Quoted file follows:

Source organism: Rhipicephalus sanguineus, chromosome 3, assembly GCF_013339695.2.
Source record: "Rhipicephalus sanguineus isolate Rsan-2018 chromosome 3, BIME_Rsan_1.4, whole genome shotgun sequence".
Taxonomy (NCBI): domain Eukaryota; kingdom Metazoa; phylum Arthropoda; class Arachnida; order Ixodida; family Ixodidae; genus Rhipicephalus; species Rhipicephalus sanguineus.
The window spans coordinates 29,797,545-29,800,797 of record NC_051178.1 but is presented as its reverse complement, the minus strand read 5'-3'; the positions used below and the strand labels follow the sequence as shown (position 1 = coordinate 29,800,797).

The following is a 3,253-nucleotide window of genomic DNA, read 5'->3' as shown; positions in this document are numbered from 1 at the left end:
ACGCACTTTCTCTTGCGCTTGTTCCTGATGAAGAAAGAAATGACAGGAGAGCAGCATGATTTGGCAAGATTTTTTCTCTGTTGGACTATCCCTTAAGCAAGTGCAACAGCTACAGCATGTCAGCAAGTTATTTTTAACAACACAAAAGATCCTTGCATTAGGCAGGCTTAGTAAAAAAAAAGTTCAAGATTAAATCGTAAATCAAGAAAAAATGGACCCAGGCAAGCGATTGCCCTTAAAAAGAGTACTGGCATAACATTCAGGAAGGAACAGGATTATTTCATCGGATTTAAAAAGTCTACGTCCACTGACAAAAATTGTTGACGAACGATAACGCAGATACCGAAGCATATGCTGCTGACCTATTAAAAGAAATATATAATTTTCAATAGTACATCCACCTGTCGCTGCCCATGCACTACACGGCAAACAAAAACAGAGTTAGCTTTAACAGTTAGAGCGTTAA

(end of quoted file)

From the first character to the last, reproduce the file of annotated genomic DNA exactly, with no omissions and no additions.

Source organism: Rhipicephalus sanguineus, chromosome 3, assembly GCF_013339695.2.
Source record: "Rhipicephalus sanguineus isolate Rsan-2018 chromosome 3, BIME_Rsan_1.4, whole genome shotgun sequence".
Taxonomy (NCBI): domain Eukaryota; kingdom Metazoa; phylum Arthropoda; class Arachnida; order Ixodida; family Ixodidae; genus Rhipicephalus; species Rhipicephalus sanguineus.
The window spans coordinates 29,797,545-29,800,797 of record NC_051178.1 but is presented as its reverse complement, the minus strand read 5'-3'; the positions used below and the strand labels follow the sequence as shown (position 1 = coordinate 29,800,797).

The following is a 3,253-nucleotide window of genomic DNA, read 5'->3' as shown; positions in this document are numbered from 1 at the left end:
ACGCACTTTCTCTTGCGCTTGTTCCTGATGAAGAAAGAAATGACAGGAGAGCAGCATGATTTGGCAAGATTTTTTCTCTGTTGGACTATCCCTTAAGCAAGTGCAACAGCTACAGCATGTCAGCAAGTTATTTTTAACAACACAAAAGATCCTTGCATTAGGCAGGCTTAGTAAAAAAAAAGTTCAAGATTAAATCGTAAATCAAGAAAAAATGGACCCAGGCAAGCGATTGCCCTTAAAAAGAGTACTGGCATAACATTCAGGAAGGAACAGGATTATTTCATCGGATTTAAAAAGTCTACGTCCACTGACAAAAATTGTTGACGAACGATAACGCAGATACCGAAGCATATGCTGCTGACCTATTAAAAGAAATATATAATTTTCAATAGTACATCCACCTGTCGCTGCCCATGCACTACACGGCAAACAAAAACAGAGTTAGCTTTAACAGTTAGAGCGTTAA